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Published: Tuesday, 11/13/2007

Native plants get new roof to take root in Wood County

BY JENNIFER FEEHAN
BLADE STAFF WRITER
Justin Bauer, left, and Ned Fairbanks, both of Wood County Parks System, build an office barn at 
Reuthinger Memorial Park on Oregon Road, where native plants will be fostered in a new greenhouse. Justin Bauer, left, and Ned Fairbanks, both of Wood County Parks System, build an office barn at Reuthinger Memorial Park on Oregon Road, where native plants will be fostered in a new greenhouse.
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When the Wood County Park District was growing a couple hundred native plants a year, it could afford to get by with borrowed greenhouse space.

This year, the park district raised some 10,000 plants to transplant at park properties, and officials decided it was time they got their own place.

The park district recently completed building a 31-by-96-foot greenhouse, where it plans to raise plants native to Wood County, beginning this winter.

The greenhouse cost $25,000, the bulk of which came from the park district's booster group, the Friends of the Parks.

"I've worked hard with the Friends of the Parks through the fund-raisers and the native plant sales over the years to raise the money, so it's nice to see it come to fruition," said Chris Smalley, stewardship coordinator for the park district. "It worked out well.

"Their support was absolutely essential for it to succeed," Mr. Smalley said.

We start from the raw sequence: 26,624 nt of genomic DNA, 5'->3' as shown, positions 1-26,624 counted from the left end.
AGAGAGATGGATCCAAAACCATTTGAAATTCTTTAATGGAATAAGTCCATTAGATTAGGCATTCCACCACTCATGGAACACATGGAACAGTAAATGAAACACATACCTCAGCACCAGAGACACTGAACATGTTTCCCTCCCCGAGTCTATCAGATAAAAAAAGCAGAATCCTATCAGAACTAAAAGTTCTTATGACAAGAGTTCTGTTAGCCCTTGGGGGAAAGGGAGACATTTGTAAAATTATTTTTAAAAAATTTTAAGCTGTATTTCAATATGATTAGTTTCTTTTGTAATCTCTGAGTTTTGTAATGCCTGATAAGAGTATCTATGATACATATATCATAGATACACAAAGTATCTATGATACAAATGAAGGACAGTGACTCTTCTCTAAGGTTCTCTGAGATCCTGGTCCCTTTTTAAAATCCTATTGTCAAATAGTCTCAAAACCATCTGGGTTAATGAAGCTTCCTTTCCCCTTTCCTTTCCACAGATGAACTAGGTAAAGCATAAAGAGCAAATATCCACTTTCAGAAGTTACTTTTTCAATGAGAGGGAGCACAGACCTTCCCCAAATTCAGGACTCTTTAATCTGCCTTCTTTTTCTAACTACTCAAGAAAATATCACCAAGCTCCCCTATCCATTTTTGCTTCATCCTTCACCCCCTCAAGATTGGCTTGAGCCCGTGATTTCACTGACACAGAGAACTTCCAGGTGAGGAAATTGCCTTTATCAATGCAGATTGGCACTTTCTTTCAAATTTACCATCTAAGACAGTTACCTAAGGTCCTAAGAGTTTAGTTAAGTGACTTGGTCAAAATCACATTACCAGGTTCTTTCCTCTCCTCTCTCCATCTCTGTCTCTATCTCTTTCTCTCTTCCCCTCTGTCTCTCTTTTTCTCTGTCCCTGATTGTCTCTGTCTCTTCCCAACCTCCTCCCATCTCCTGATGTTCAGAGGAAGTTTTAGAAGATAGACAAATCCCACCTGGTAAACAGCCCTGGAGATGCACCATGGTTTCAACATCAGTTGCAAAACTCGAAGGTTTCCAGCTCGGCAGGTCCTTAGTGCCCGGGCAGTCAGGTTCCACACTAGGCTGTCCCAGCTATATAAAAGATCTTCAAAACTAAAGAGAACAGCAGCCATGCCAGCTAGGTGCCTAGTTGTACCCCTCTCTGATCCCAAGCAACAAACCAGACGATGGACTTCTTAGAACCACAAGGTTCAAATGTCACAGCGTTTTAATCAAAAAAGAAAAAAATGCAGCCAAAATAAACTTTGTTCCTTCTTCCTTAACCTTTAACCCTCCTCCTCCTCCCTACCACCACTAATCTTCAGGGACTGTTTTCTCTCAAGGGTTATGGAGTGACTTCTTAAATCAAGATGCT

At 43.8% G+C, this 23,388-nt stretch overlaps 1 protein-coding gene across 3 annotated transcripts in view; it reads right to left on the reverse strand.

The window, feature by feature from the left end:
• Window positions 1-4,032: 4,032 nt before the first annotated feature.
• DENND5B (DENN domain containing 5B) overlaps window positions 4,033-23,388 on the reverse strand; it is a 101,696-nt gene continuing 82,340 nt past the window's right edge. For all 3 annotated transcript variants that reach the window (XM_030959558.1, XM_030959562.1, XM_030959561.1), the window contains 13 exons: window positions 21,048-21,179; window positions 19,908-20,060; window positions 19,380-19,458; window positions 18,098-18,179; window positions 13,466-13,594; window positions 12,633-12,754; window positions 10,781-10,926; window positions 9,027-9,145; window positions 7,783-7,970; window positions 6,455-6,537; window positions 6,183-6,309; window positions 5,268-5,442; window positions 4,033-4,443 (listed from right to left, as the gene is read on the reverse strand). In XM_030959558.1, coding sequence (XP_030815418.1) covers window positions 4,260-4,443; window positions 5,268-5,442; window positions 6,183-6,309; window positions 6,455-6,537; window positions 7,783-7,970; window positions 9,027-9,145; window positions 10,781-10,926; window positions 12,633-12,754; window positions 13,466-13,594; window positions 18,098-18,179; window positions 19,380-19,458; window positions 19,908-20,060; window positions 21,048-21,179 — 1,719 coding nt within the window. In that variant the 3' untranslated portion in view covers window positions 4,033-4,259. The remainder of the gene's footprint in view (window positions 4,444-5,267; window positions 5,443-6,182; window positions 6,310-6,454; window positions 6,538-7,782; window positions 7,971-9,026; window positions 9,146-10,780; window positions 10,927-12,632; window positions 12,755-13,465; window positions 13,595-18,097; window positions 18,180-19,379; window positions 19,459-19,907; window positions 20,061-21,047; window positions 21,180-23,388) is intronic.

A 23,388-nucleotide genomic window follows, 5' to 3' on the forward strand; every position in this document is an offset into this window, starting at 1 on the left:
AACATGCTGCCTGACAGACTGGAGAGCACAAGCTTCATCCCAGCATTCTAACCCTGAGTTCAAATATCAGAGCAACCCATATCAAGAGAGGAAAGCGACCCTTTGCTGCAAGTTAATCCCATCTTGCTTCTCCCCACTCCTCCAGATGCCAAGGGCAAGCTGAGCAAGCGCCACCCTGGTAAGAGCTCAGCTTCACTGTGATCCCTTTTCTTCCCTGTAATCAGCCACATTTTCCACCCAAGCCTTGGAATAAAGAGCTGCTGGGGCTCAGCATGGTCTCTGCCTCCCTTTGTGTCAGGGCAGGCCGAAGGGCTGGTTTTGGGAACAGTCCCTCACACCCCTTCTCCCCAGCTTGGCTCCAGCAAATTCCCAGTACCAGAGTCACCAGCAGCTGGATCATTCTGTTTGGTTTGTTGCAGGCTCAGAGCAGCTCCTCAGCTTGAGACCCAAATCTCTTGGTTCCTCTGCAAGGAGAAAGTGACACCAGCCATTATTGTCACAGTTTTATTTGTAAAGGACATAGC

The greenhouse, which will have an adjacent work and storage building, is located at one of the park district's newest properties, the J.C. Reuthinger Memorial Park, just north of Owens Community College on Oregon Road.

The 69-acre site, which includes farmland and woods, eventually will be turned into a natural area and wetlands per the wishes of the donor, the late Lucile

Reuthinger Knepper.

The Rossford woman was well aware of the development in the area before she died in 2005.

Across the road from her family farm is an industrial and business park. Nearby farm fields have "for sale" signs posted.

"That area is exploding with light industry, and they didn't want that to end up happening to their farm," Neil Munger, parks director, said.

In addition to the greenhouse, the site will feature a native seed nursery. "They'll be growing plants outside that they can harvest seeds from and then use those seeds to grow plants in the greenhouse and then they'll transplant those plants out into the parks," Mr. Munger said.

Mr. Smalley said once it's up and running, the site will provide plenty of volunteer opportunities for nearby residents and Owens students.

"We're in uncharted territory, parkwise. We don't have anything right where we're at - close to Owens, close to Rossford, close to Northwood," he said. "It's a new opportunity to reach a new population."

Wild lupine, native columbine, giant sunflowers, and 80 or so other species native to northwest Ohio will be grown at the greenhouse and planted each spring at the more than 1,100 acres owned by the park district.

Mr. Smalley said the park district also does special projects, such as the one it completed at Elmwood Schools.

Some 3,000 native plants were planted at a prairie display area behind the schools on Jerry City Road in southern Wood County, he said.

While the parks like to work with schools and other organizations, natives grown at the greenhouse will not be for sale, with one exception: the annual native plant sale sponsored by the Friends of the Park.

"Once a year, on one day, for just a couple hours, we'll have a little bit for sale at a decent price," Mr. Smalley said. "That's pretty much the only time."

Contact Jennifer Feehan at:

jfeehan@theblade.com

or 419-353-5972.



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